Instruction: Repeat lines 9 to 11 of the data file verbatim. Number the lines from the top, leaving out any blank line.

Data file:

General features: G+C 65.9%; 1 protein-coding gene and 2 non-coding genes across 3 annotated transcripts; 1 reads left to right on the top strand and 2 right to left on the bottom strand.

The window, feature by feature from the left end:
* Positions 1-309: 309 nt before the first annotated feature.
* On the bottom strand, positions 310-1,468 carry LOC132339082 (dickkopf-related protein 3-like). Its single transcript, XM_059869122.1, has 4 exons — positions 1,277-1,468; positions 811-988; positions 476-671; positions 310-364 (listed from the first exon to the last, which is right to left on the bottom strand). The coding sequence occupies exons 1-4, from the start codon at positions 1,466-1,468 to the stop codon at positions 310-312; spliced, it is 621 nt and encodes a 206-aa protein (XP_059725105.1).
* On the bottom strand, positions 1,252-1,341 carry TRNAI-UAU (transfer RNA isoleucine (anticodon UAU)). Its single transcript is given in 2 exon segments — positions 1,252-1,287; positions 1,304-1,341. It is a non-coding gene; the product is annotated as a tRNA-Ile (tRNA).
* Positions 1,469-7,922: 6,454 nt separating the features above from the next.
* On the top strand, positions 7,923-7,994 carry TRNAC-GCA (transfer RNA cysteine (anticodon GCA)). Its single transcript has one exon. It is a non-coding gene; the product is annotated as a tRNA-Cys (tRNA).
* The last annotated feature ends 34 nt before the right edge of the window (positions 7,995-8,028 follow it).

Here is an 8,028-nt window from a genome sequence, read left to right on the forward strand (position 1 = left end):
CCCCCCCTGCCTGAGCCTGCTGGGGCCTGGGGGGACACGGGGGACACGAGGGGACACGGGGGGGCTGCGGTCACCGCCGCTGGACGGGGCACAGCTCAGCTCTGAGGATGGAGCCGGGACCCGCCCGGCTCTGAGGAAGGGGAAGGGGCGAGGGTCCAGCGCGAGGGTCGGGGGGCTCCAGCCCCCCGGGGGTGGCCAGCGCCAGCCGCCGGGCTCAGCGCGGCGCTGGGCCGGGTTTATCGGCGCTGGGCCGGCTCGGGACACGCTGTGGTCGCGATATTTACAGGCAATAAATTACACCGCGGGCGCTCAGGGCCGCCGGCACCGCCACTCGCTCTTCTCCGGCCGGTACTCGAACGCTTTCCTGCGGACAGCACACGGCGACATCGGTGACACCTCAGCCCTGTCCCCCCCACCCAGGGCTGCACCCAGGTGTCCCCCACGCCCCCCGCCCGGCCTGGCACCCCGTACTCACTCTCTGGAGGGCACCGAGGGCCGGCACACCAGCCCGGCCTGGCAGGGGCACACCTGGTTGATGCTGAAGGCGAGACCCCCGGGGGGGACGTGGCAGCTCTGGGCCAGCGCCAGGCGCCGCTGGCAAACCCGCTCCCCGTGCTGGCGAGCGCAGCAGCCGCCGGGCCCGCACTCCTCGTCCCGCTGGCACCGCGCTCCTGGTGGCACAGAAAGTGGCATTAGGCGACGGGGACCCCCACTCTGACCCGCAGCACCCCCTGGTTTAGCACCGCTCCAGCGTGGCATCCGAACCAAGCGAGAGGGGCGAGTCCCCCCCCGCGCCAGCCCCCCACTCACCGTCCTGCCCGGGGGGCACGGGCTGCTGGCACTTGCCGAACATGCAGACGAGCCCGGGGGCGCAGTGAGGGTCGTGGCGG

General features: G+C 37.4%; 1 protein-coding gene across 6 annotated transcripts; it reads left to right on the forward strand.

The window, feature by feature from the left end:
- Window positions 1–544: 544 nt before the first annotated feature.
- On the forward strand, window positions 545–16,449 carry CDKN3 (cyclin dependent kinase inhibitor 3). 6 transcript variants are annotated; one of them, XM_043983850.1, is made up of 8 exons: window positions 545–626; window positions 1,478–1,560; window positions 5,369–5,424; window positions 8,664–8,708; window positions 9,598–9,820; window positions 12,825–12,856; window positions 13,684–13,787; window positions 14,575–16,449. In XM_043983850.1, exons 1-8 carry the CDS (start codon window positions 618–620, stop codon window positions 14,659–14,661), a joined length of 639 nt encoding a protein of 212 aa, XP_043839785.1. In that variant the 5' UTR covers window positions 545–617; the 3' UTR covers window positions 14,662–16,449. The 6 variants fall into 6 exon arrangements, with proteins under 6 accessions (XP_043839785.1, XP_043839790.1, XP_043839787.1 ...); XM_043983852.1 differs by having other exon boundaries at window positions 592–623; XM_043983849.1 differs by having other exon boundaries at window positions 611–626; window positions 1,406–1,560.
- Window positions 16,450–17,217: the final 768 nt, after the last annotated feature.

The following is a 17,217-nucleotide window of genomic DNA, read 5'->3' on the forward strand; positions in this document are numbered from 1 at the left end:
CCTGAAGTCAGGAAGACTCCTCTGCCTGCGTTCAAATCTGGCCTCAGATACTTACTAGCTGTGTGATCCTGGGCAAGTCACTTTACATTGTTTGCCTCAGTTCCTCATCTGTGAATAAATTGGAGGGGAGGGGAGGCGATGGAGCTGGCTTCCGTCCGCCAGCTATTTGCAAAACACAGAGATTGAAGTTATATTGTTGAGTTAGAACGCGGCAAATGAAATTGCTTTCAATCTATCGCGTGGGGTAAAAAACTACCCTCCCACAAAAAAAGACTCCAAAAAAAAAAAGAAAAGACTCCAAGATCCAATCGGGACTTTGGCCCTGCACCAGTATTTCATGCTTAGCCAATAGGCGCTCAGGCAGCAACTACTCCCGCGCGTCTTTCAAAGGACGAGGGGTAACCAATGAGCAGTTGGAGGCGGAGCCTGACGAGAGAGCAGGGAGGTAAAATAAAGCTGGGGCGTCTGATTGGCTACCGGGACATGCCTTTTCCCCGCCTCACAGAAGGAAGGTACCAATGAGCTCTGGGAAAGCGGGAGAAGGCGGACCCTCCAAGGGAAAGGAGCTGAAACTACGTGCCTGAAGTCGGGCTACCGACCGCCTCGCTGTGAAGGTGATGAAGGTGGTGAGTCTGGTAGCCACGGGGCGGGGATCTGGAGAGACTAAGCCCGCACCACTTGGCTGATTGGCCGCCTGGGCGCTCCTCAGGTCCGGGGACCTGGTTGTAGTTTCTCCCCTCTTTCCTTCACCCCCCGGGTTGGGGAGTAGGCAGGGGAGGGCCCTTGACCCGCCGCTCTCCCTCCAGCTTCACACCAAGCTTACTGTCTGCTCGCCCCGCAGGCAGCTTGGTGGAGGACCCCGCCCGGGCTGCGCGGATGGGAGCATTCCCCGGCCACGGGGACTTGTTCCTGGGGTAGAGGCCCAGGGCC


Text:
Here is an 8,028-nt window from a genome sequence, read left to right on the forward strand (position 1 = left end):
CCCCCCCTGCCTGAGCCTGCTGGGGCCTGGGGGGACACGGGGGACACGAGGGGACACGGGGGGGCTGCGGTCACCGCCGCTGGACGGGGCACAGCTCAGCTCTGAGGATGGAGCCGGGACCCGCCCGGCTCTGAGGAAGGGGAAGGGGCGAGGGTCCAGCGCGAGGGTCGGGGGGCTCCAGCCCCCCGGGGGTGGCCAGCGCCAGCCGCCGGGCTCAGCGCGGCGCTGGGCCGGGTTTATCGGCGCTGGGCCGGCTCGGGACACGCTGTGGTCGCGATATTTACAGGCAATAAATTACACCGCGGGCGCTCAGGGCCGCCGGCACCGCCACTCGCTCTTCTCCGGCCGGTACTCGAACGCTTTCCTGCGGACAGCACACGGCGACATCGGTGACACCTCAGCCCTGTCCCCCCCACCCAGGGCTGCACCCAGGTGTCCCCCACGCCCCCCGCCCGGCCTGGCACCCCGTACTCACTCTCTGGAGGGCACCGAGGGCCGGCACACCAGCCCGGCCTGGCAGGGGCACACCTGGTTGATGCTGAAGGCGAGACCCCCGGGGGGGACGTGGCAGCTCTGGGCCAGCGCCAGGCGCCGCTGGCAAACCCGCTCCCCGTGCTGGCGAGCGCAGCAGCCGCCGGGCCCGCACTCCTCGTCCCGCTGGCACCGCGCTCCTGGTGGCACAGAAAGTGGCATTAGGCGACGGGGACCCCCACTCTGACCCGCAGCACCCCCTGGTTTAGCACCGCTCCAGCGTGGCATCCGAACCAAGCGAGAGGGGCGAGTCCCCCCCCGCGCCAGCCCCCCACTCACCGTCCTGCCCGGGGGGCACGGGCTGCTGGCACTTGCCGAACATGCAGACGAGCCCGGGGGCGCAGTGAGGGTCGTGGCGG

General features: G+C 37.4%; 1 protein-coding gene across 6 annotated transcripts; it reads left to right on the forward strand.